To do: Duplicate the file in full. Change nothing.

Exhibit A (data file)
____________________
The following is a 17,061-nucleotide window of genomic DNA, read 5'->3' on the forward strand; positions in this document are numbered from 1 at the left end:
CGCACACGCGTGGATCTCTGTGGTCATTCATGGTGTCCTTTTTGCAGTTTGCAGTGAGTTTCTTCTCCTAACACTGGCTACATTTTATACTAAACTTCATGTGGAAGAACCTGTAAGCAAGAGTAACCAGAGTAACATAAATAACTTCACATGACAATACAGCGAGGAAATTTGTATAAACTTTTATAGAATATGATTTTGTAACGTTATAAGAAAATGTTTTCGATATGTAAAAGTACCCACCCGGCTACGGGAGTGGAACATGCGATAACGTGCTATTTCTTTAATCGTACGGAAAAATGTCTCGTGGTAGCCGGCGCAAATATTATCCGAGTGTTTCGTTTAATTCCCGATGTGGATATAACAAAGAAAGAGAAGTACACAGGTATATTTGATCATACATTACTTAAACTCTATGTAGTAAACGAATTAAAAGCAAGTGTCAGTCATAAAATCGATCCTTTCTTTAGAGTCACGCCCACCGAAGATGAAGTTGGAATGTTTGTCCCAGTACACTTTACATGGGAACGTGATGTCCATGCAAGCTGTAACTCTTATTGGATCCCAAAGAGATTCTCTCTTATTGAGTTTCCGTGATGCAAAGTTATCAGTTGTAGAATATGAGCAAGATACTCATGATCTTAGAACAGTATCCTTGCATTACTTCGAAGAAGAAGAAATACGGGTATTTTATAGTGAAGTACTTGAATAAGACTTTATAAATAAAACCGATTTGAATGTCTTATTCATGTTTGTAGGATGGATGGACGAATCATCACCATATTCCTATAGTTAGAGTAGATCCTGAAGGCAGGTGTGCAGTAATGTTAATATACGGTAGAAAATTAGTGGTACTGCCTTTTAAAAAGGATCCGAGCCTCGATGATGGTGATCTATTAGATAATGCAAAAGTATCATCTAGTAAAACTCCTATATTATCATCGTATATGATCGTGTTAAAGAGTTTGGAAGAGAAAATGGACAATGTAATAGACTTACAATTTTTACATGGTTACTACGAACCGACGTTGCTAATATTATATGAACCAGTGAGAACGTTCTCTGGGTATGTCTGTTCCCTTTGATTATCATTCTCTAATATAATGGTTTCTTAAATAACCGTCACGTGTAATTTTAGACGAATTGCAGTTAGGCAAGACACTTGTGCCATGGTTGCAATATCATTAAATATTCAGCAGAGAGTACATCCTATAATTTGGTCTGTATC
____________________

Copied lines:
The following is a 17,061-nucleotide window of genomic DNA, read 5'->3' on the forward strand; positions in this document are numbered from 1 at the left end:
CGCACACGCGTGGATCTCTGTGGTCATTCATGGTGTCCTTTTTGCAGTTTGCAGTGAGTTTCTTCTCCTAACACTGGCTACATTTTATACTAAACTTCATGTGGAAGAACCTGTAAGCAAGAGTAACCAGAGTAACATAAATAACTTCACATGACAATACAGCGAGGAAATTTGTATAAACTTTTATAGAATATGATTTTGTAACGTTATAAGAAAATGTTTTCGATATGTAAAAGTACCCACCCGGCTACGGGAGTGGAACATGCGATAACGTGCTATTTCTTTAATCGTACGGAAAAATGTCTCGTGGTAGCCGGCGCAAATATTATCCGAGTGTTTCGTTTAATTCCCGATGTGGATATAACAAAGAAAGAGAAGTACACAGGTATATTTGATCATACATTACTTAAACTCTATGTAGTAAACGAATTAAAAGCAAGTGTCAGTCATAAAATCGATCCTTTCTTTAGAGTCACGCCCACCGAAGATGAAGTTGGAATGTTTGTCCCAGTACACTTTACATGGGAACGTGATGTCCATGCAAGCTGTAACTCTTATTGGATCCCAAAGAGATTCTCTCTTATTGAGTTTCCGTGATGCAAAGTTATCAGTTGTAGAATATGAGCAAGATACTCATGATCTTAGAACAGTATCCTTGCATTACTTCGAAGAAGAAGAAATACGGGTATTTTATAGTGAAGTACTTGAATAAGACTTTATAAATAAAACCGATTTGAATGTCTTATTCATGTTTGTAGGATGGATGGACGAATCATCACCATATTCCTATAGTTAGAGTAGATCCTGAAGGCAGGTGTGCAGTAATGTTAATATACGGTAGAAAATTAGTGGTACTGCCTTTTAAAAAGGATCCGAGCCTCGATGATGGTGATCTATTAGATAATGCAAAAGTATCATCTAGTAAAACTCCTATATTATCATCGTATATGATCGTGTTAAAGAGTTTGGAAGAGAAAATGGACAATGTAATAGACTTACAATTTTTACATGGTTACTACGAACCGACGTTGCTAATATTATATGAACCAGTGAGAACGTTCTCTGGGTATGTCTGTTCCCTTTGATTATCATTCTCTAATATAATGGTTTCTTAAATAACCGTCACGTGTAATTTTAGACGAATTGCAGTTAGGCAAGACACTTGTGCCATGGTTGCAATATCATTAAATATTCAGCAGAGAGTACATCCTATAATTTGGTCTGTATC